Skógafoss Iceland
Photograph ©2018 by Brian Cohen.

Trying to Mitigate His $450 Mistake in Iceland

Iceland may be downright cheap to which to travel; but it is a very expensive place to visit in many respects — and Andy Luten of Andy’s Travel Blog unfortunately learned the hard way about committing a careless mistake which wound up costing him at least $450.00 and several hours of his time.

Trying to Mitigate His $450 Mistake in Iceland

“I had pulled into Skogafoss at about 2pm”, Andy wrote in his article pertaining to what he calls The untold story of the dumbest thing I’ve ever done while traveling. “It was crowded all over the place so I didn’t really worry too much about taking many pictures. I figured I’d stop by to see it, then drive to my lodgings for the night, about 20 minutes north of Seljalandsfoss.”

In his haste, he accidentally locked his keys in the rental car he was driving in Iceland. Although I was extremely fortunate with my inexpensive rental car experience in Iceland, I have heard some stories of customers being charged exorbitant amounts of money for what seem to be even the slightest of anomalies — so I was not surprised to learn that none of the options which Andy faced once his keys were locked inside of the car were anywhere close to favorable.

Starting with a component of the rental car which malfunctioned and apparently contributed to this situation, the tone of the article is clearly that of frustration — and understandably so. A simple error can result in a major alteration of your travel plans — and, usually, in your travel budget as well.

I know Andy and read his articles; and as a photographer with passion, I know that he knows that the best time to take photographs is usually either around dawn or around dusk. Not only is the ambient lighting usually dramatic enough to improve the photograph in general; but crowds are not typical at those times of day like they are at 2:00 in the afternoon…

…but he likely just did not have the time to commit during his trip to Iceland to be at Skógafoss — which is a popular waterfall located on the southern coast of Iceland approximately 156 kilometers southeast of Reykjavik — either early in the morning or late in the evening. With few exceptions located within or near the capital city, no road in Iceland is wider than two lanes — one lane for each direction — and numerous roads are unpaved; so traveling the equivalent of almost 97 miles will take at least two hours.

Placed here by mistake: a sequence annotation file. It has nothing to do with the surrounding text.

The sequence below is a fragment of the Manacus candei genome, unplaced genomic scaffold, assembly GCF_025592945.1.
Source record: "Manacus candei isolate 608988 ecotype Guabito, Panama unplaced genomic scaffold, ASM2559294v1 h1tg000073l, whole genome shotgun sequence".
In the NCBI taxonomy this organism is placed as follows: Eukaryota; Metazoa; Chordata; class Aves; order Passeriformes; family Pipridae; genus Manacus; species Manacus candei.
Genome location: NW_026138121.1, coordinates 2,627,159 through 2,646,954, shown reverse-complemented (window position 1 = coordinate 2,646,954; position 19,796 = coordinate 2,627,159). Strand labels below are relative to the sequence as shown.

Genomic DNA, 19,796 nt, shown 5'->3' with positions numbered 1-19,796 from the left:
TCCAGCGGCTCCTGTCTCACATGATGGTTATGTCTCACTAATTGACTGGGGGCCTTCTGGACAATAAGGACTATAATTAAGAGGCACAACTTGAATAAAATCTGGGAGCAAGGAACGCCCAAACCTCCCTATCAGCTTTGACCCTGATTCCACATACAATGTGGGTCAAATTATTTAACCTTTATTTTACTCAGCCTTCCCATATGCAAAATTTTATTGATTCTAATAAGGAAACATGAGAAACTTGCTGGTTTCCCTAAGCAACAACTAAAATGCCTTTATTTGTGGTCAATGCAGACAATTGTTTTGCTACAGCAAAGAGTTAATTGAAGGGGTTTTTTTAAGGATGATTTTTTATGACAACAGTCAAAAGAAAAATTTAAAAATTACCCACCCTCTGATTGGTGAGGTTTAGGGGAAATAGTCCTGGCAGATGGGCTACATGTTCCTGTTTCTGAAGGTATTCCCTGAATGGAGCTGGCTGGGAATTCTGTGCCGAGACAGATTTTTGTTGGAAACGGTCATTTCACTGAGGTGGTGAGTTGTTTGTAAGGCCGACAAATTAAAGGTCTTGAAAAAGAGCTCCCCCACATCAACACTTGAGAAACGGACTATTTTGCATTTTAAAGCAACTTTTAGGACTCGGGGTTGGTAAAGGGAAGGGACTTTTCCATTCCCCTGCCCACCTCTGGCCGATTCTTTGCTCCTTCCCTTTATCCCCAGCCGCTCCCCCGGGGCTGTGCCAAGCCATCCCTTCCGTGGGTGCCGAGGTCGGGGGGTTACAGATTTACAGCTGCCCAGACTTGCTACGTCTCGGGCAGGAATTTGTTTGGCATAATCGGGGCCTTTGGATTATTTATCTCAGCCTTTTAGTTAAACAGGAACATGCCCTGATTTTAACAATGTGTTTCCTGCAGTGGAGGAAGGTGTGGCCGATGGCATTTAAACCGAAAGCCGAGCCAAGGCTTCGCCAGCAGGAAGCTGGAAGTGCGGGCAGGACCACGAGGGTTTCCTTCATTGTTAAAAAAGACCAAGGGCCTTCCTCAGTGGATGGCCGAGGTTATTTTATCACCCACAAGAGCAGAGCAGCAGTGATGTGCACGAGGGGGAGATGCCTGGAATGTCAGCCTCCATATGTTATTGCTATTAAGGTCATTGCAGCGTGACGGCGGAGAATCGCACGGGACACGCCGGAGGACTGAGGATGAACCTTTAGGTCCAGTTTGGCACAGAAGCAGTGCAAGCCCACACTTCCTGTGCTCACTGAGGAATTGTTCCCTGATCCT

I admire Andy Luten for admitting what he calls the dumbest thing he had ever done while traveling and sharing his embarrassing story for others to learn from it. Guess what, Andy: do not feel bad. Chalk this up to an expensive lesson…

…and anyone who claims that they have never committed stupid errors while traveling is being dishonest at best. In fact, I will even go so far as to say that the flubs and blunders are what can actually make travel more interesting — but not at the time they happen, of course — and become legendary stories. I mean, come on: about which would you rather read — another article about an uneventful stay at a Hampton Inn; or the time when I spent four hours at the border between South Africa and Lesotho with a flat tire during a torrential thunderstorm and was locked out at the hotel property when I finally arrived at approximately 1:00 in the morning?

I have accidentally locked keys in the car twice in my life — both times when I had something significant on my mind and I was not paying attention. Fortunately, both times were close to home; and a second set of keys were readily available — so my cost was perhaps 45 minutes of my time with each incident.

Also, I always keep my keys in my pants pocket — I never put them in a coat or jacket or other item — so the chance of me locking my pants with my keys in a car are virtually impossible.

Andy will unfortunately never get his $450.00 and his time back from the error which he readily admits was his fault; but I hope that you please read his article about his experience.

I was fortunate to have spent eleven days on a road trip in Iceland last year — and although that amount of time was still not enough for me to see everything on my list, it did afford me flexibility to see certain points of interest at optimal times and alter plans due to weather if necessary.

Thank you for giving me the inspiration to continue to post articles about my experiences in Iceland, Andy — although I still have not even finished Day One of trip reports of my eleven days there — and for what it is worth: your photograph of Skógafoss is much better than mine, in my opinion. Your mistake was not in vain, as there is always something positive which comes out of negative experiences.

Photograph ©2018 by Brian Cohen.

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